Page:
Scientists at the Salk Institute in collaboration with colleagues in Oregon and South Korea have succeeded in correcting a disease-causing mutation in human embryos through gene editing.
The breakthrough, announced Wednesday in the journal Nature, corrected the mutation for a heart condition at the earliest stage of embryonic development so that the defect would not be passed on to future generations.
The technique could be used through in vitro fertilization to cure thousands of diseases caused by mutations in single genes.
“Thanks to advances in stem cell technologies and gene editing, we are finally starting to address disease-causing mutations that impact potentially millions of people,” said Juan Carlos Izpisua Belmonte, a professor in Salk’s Gene Expression Laboratory and a corresponding author of the paper.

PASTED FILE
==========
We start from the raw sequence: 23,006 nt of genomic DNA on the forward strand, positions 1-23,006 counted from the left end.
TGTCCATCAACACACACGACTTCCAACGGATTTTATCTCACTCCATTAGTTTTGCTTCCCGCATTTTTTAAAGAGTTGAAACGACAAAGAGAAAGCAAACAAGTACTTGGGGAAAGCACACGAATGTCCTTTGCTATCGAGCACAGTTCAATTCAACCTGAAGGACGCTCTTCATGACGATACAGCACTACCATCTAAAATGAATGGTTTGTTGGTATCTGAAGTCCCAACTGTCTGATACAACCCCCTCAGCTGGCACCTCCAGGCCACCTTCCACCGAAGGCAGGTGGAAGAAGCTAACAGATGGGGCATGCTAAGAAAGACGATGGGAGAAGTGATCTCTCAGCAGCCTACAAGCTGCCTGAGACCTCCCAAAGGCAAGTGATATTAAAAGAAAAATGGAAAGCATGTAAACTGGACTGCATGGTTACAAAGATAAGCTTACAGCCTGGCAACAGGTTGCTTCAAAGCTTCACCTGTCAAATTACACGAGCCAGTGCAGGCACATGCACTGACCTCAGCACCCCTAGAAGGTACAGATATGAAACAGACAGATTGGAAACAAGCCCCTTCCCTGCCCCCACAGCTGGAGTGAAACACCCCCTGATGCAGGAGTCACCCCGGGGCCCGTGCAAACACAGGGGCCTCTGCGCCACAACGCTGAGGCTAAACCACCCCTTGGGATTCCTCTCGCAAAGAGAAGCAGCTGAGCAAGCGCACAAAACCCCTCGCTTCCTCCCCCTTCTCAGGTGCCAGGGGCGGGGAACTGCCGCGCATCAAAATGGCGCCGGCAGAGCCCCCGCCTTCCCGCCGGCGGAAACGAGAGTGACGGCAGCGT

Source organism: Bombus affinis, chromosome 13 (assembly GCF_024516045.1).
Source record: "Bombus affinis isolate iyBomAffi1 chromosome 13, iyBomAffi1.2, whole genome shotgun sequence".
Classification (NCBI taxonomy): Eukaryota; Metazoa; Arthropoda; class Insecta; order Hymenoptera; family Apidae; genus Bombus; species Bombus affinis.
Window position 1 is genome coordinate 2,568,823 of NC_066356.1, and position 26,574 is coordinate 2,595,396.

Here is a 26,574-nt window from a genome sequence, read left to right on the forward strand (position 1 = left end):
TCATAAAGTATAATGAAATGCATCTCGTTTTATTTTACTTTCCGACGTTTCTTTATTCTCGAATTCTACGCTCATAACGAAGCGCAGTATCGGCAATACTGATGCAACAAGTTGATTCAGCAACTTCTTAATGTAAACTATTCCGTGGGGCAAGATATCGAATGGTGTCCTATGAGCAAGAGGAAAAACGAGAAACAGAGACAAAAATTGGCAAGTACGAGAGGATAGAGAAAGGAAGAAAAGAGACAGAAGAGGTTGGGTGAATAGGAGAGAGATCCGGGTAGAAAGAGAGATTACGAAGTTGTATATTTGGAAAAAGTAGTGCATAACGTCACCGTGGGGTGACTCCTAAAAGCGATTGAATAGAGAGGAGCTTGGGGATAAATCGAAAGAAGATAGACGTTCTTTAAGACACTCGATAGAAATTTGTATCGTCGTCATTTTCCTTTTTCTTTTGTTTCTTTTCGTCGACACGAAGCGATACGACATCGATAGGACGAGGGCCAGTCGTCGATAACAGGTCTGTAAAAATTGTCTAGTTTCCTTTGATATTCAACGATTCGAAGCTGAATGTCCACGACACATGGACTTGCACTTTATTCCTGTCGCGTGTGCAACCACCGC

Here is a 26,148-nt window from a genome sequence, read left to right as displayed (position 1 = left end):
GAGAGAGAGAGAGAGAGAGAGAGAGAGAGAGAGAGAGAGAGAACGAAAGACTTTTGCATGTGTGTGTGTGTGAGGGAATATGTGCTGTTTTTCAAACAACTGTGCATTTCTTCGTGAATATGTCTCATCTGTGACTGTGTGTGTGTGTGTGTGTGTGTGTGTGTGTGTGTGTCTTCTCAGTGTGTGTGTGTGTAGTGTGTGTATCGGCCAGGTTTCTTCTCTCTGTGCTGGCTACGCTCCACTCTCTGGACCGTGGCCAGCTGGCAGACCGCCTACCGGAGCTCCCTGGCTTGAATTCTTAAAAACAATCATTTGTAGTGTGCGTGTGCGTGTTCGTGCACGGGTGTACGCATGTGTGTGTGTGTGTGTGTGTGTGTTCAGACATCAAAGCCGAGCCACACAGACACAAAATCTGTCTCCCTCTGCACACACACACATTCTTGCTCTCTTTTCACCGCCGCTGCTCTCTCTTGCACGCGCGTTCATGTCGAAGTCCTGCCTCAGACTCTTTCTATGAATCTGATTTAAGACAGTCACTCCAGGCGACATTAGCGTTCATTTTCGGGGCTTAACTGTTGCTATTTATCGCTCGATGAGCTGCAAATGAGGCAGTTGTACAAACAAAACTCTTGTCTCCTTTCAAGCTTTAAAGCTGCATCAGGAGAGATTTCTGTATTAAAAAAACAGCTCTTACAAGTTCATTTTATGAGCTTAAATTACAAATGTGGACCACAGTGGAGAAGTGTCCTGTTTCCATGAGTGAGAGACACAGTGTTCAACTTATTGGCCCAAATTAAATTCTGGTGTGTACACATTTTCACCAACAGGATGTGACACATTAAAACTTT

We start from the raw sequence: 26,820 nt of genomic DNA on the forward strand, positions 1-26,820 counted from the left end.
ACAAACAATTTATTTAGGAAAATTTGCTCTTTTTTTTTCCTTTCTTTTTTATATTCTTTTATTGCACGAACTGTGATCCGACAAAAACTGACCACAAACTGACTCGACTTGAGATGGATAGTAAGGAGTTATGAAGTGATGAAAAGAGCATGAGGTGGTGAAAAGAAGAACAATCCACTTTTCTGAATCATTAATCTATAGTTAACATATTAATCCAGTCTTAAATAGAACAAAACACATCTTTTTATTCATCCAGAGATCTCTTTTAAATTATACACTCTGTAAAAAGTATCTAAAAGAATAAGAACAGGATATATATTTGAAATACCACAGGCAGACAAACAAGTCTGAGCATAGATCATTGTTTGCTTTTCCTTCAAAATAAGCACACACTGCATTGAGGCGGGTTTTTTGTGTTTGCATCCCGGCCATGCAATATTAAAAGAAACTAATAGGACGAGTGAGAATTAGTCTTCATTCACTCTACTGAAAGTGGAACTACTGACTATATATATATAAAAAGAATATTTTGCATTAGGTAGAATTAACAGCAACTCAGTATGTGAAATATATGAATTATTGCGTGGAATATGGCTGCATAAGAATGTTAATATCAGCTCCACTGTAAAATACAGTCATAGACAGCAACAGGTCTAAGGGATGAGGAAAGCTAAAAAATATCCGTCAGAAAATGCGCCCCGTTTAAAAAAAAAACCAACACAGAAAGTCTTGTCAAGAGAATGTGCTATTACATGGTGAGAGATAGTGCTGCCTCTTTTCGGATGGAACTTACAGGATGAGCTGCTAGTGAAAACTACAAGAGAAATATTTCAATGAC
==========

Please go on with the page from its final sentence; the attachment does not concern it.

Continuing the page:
“Gene editing is still in its infancy, so even though this preliminary effort was found to be safe and effective, it is crucial that we continue to proceed with the utmost caution, paying the highest attention to ethical considerations,” he added.
The scientists focused on hypertrophic cardiomyopathy, the most common cause of sudden death in otherwise healthy young athletes. It is caused by a mutation in the MYBPC3 gene, but often goes undetected until it is too late.
Since people with a mutant copy of the MYBPC3 gene have a 50 percent chance of passing it on to their own children, being able to correct the mutation in embryos would prevent the disease not only in affected children, but also in their descendants.
Though gene-editing could potentially cure a number of diseases — including various cancers, sickle cell anemia, Tay-Sachs and cystic fibrosis — scientists have proceeded cautiously to avoid introducing unintended mutations.
“Our results demonstrate the great potential of embryonic gene editing, but we must continue to realistically assess the risks as well as the benefits,” adds Izpisua Belmonte.
The research was a collaboration between Salk, Oregon Health and Science University and South Korea’s Institute for Basic Science.
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